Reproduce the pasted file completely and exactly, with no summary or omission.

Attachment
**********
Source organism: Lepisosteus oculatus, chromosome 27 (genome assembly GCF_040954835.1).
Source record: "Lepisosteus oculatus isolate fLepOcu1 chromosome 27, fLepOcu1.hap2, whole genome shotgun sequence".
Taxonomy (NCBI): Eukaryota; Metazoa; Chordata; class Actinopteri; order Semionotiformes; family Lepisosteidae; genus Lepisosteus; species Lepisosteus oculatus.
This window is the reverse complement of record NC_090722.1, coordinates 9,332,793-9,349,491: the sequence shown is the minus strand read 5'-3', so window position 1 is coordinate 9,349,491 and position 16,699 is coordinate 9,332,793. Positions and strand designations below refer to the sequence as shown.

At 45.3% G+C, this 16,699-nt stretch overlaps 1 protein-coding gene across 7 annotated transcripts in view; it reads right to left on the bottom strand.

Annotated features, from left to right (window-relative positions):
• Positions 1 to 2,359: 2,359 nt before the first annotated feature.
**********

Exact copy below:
Source organism: Lepisosteus oculatus, chromosome 27 (genome assembly GCF_040954835.1).
Source record: "Lepisosteus oculatus isolate fLepOcu1 chromosome 27, fLepOcu1.hap2, whole genome shotgun sequence".
Taxonomy (NCBI): Eukaryota; Metazoa; Chordata; class Actinopteri; order Semionotiformes; family Lepisosteidae; genus Lepisosteus; species Lepisosteus oculatus.
This window is the reverse complement of record NC_090722.1, coordinates 9,332,793-9,349,491: the sequence shown is the minus strand read 5'-3', so window position 1 is coordinate 9,349,491 and position 16,699 is coordinate 9,332,793. Positions and strand designations below refer to the sequence as shown.

At 45.3% G+C, this 16,699-nt stretch overlaps 1 protein-coding gene across 7 annotated transcripts in view; it reads right to left on the bottom strand.

Annotated features, from left to right (window-relative positions):
• Positions 1 to 2,359: 2,359 nt before the first annotated feature.